The Brihanmumbai Municipal Corporation is set to roll out its open spaces’ policy which allows third-party caretakers to maintain open spaces under certain conditions. Senior civic officials said the proposal was ready and would be presented in the upcoming group leaders’ meeting.
The move will take place even as Mumbai’s BJP chief and legislator Ashish Shelar’s proposed Bill on making maintenance of open spaces an obligatory duty of the BMC comes up for discussion in the ongoing monsoon session of the Assembly.
As per the current set of norms, maintenance of the city’s open spaces is a wilful duty of the corporation and not an obligatory one.
Shelar, who has been the face behind the BJP’s attempts to wrest sole control of the BMC in the civic elections scheduled next year, in his Bill has proposed that protection, beautification and maintenance of recreation ground, playgrounds and gardens be included as part of the municipal commissioner’s obligatory duties. If passed, the BMC will be barred from allowing private bodies to adopt and maintain open spaces.
The BMC’s policy, on the other hand, refers to a new category which allows caretakers, including resident organisations and corporate organisations, to maintain the grounds as per the norms prescribed by the civic body. According to the policy, the caretaker has to allow non-discriminatory and free access to the public and as per the timings prescribed by the BMC. The organisation will be allowed to put up an advertising board at the entrance of the garden, which will also bear the MCGM logo and be of the dimensions of a foot by two feet.
Agreeing that the BMC’s policy of involving third-party caretakers in the maintenance of open spaces would contradict the points made in his Bill, Shelar said, “Making it an obligatory duty of the corporation will put an end to commercialisation and privatisation of playgrounds and recreation grounds. It would thus, be better if the BMC maintains the open spaces. However, discussion on the bill is yet to happen.”
The civic officials, however, do not feel that the policy will be inconsistent with the Bill. “The BMC will execute its duties of ensuring that the public gets indiscriminate and free access to the open spaces. We will also ensure that the open spaces are not misused in any manner whatsoever,” said a senior official.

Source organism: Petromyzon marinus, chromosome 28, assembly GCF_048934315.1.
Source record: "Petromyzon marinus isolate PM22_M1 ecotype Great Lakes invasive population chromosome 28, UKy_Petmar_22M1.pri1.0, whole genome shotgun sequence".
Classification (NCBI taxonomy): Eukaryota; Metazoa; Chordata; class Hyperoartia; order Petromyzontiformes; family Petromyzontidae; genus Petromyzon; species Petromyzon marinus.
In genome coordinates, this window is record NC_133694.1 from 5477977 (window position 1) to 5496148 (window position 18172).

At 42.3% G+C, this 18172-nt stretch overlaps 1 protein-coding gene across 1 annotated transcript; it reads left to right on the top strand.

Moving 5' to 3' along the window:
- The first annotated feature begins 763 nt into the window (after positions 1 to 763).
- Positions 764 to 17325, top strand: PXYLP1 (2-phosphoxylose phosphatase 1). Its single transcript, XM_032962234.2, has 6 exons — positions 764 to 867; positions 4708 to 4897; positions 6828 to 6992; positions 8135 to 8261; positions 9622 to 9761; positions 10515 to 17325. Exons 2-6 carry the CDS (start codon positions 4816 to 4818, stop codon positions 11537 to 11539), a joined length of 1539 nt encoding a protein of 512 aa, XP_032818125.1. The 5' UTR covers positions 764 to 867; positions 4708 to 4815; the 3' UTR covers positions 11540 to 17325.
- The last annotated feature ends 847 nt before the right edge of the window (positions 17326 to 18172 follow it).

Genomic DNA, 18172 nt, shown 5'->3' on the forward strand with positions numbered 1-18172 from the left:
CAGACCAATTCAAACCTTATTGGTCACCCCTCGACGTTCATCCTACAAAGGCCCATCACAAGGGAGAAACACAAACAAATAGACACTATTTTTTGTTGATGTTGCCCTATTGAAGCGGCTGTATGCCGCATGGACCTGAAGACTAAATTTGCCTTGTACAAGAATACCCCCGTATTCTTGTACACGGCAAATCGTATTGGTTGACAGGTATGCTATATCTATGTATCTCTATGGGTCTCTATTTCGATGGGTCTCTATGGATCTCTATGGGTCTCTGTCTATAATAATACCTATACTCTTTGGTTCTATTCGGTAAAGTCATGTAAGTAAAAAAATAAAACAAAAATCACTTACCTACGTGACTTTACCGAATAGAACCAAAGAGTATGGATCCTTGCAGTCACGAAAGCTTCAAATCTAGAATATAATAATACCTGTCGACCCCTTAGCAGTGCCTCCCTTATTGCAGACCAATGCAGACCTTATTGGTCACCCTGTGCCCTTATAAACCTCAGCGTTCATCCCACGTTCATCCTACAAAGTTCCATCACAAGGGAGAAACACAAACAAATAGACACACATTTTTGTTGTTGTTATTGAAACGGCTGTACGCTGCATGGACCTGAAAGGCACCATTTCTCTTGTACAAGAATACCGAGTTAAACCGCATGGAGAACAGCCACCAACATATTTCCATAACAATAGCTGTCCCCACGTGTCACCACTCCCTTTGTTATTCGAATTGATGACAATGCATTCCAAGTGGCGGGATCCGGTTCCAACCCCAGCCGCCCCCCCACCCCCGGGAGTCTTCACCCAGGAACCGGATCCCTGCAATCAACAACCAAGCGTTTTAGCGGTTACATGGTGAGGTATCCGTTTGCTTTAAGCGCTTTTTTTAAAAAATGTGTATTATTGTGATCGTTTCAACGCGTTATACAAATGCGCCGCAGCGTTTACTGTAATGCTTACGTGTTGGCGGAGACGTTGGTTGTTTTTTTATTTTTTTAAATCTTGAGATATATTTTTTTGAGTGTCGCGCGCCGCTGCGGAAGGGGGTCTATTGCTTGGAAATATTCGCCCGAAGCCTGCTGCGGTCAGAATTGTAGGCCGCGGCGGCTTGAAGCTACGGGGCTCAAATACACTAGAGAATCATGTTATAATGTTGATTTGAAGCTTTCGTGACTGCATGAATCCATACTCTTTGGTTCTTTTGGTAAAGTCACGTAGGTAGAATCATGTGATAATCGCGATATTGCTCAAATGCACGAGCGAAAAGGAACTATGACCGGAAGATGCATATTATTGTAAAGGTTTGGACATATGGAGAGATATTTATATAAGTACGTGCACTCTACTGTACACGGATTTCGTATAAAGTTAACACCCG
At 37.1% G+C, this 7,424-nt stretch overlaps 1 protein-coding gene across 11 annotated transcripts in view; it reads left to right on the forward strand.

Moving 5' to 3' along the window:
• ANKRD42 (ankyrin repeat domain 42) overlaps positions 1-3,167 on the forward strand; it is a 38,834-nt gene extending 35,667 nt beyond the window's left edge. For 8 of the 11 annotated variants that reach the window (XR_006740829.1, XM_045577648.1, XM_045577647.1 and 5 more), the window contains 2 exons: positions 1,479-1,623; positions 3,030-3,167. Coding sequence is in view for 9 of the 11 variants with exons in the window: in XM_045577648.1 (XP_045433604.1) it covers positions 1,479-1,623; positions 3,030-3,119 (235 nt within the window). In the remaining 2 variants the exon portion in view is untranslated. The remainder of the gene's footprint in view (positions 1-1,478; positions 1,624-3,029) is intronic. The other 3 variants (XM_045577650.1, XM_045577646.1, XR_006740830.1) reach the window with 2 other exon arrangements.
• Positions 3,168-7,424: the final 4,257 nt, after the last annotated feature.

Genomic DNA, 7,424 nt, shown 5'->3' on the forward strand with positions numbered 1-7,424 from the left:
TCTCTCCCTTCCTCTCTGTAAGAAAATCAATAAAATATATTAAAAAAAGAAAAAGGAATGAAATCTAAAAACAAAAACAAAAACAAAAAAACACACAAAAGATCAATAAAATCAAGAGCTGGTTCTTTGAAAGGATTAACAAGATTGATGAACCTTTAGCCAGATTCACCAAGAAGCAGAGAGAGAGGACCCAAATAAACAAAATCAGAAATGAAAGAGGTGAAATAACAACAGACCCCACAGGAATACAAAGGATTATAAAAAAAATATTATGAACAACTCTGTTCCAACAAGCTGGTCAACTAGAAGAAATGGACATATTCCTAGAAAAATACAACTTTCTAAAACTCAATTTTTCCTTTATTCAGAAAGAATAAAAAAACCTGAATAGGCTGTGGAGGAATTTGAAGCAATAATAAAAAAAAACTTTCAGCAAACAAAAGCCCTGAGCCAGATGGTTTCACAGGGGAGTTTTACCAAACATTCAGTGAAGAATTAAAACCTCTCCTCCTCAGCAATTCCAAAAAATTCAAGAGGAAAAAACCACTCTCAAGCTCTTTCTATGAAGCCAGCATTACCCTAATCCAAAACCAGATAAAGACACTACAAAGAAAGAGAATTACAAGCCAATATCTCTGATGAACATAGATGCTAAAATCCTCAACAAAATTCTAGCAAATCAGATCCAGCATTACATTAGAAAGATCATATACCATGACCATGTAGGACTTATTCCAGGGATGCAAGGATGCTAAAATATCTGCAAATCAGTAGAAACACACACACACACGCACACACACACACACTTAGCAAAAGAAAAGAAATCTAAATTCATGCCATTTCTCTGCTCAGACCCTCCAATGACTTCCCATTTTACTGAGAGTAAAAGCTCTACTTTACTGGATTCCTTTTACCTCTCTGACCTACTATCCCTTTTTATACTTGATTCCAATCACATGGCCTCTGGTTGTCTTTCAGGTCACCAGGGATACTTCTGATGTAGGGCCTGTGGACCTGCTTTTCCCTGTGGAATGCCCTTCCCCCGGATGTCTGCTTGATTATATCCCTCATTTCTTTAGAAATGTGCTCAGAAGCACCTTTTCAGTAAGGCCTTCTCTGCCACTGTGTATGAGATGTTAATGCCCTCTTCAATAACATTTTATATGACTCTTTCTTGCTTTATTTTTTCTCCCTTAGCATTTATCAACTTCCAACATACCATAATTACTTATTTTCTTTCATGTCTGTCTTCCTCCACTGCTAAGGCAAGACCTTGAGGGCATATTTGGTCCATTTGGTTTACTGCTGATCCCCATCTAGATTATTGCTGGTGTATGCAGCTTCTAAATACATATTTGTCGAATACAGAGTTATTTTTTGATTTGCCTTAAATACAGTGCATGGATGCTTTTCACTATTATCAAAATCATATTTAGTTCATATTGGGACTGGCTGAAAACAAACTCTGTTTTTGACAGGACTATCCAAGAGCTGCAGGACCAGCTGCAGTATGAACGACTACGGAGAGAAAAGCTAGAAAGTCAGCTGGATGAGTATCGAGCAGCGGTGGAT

The official added that the policy would be open to any kind of organisation willing to maintain the open spaces as per the norms laid out in a binding agreement between the caretaker and the BMC.
Supporting the civic administration’s stand, senior Shiv Sena corporator Trushna Vishwasrao said the BMC would be unable to maintain and monitor such a large number of open spaces in the city.
“The BMC will not be able to maintain the open spaces as well as the resident organisations or other groups which would understand the local needs and keep a check on illegal constructions,” she said. She added that Shelar’s Bill was yet to be passed and turned into an Act.
Vishwasrao argued that it was not possible for a civic body to monitor 216 plots at the same time. “The BMC is paying agencies to supply staff for the maintenance of the plots and in case of encroachments, additional funds will be spent on removing them. Instead of wasting money on external agencies which are recruiting old people as security guards who are unable to do their job well, it is better to give it to third-party organisation which will do it free of cost and the public will benefit from it as well,” she said.
Chief Minister Devendra Fadnavis had put a stay on the open spaces’ policy passed by the BMC in January and had issued orders to take back all the BMC-owned open spaces. However, after taking back some of the plots, the BMC was short of staff members required to maintain all the 216 plots it had set out to take back. In April, the standing committee had passed a proposal of spending Rs 133 crore on hiring staff and maintenance of the plots.